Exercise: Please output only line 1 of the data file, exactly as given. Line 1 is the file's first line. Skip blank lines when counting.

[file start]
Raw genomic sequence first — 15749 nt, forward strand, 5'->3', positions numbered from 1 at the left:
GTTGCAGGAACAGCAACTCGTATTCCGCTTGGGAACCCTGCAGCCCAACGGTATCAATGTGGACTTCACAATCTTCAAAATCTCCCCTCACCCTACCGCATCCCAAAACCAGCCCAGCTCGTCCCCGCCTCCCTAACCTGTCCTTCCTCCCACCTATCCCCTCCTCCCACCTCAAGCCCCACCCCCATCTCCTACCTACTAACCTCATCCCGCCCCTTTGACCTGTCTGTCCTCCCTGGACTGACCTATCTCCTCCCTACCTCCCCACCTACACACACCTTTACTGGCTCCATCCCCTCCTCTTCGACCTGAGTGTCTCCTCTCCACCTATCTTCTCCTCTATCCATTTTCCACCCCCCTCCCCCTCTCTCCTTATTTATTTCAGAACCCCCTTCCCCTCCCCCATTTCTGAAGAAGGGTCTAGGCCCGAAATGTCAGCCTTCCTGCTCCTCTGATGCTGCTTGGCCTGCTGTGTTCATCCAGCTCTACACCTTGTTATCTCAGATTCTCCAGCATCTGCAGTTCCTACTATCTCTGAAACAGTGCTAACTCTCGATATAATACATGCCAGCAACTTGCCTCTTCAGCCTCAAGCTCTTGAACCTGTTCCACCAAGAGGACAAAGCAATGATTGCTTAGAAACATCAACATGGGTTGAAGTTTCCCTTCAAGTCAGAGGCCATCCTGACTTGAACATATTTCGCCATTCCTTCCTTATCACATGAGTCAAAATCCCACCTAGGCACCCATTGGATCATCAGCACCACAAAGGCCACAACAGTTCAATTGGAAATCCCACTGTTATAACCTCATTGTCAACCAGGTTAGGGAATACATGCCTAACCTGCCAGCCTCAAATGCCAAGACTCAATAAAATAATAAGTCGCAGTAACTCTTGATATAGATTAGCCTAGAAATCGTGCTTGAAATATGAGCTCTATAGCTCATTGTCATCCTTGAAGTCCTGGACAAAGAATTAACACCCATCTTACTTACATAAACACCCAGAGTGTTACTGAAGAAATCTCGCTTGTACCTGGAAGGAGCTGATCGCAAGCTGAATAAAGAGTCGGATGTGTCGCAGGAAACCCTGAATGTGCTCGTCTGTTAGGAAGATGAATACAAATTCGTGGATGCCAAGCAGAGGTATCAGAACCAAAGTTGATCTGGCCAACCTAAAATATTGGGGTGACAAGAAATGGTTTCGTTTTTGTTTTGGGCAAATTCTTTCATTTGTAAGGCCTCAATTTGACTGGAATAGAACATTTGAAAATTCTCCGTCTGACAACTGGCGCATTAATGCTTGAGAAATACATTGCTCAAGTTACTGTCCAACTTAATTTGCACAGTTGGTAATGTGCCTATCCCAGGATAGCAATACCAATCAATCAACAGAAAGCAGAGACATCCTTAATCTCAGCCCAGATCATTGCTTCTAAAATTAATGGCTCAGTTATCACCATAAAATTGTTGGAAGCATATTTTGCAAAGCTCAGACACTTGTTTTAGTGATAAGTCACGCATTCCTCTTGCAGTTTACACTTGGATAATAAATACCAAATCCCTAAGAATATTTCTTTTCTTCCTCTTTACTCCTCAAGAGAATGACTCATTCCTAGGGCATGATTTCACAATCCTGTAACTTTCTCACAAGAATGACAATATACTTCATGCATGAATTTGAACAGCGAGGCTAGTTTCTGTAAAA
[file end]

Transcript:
Raw genomic sequence first — 15749 nt, forward strand, 5'->3', positions numbered from 1 at the left: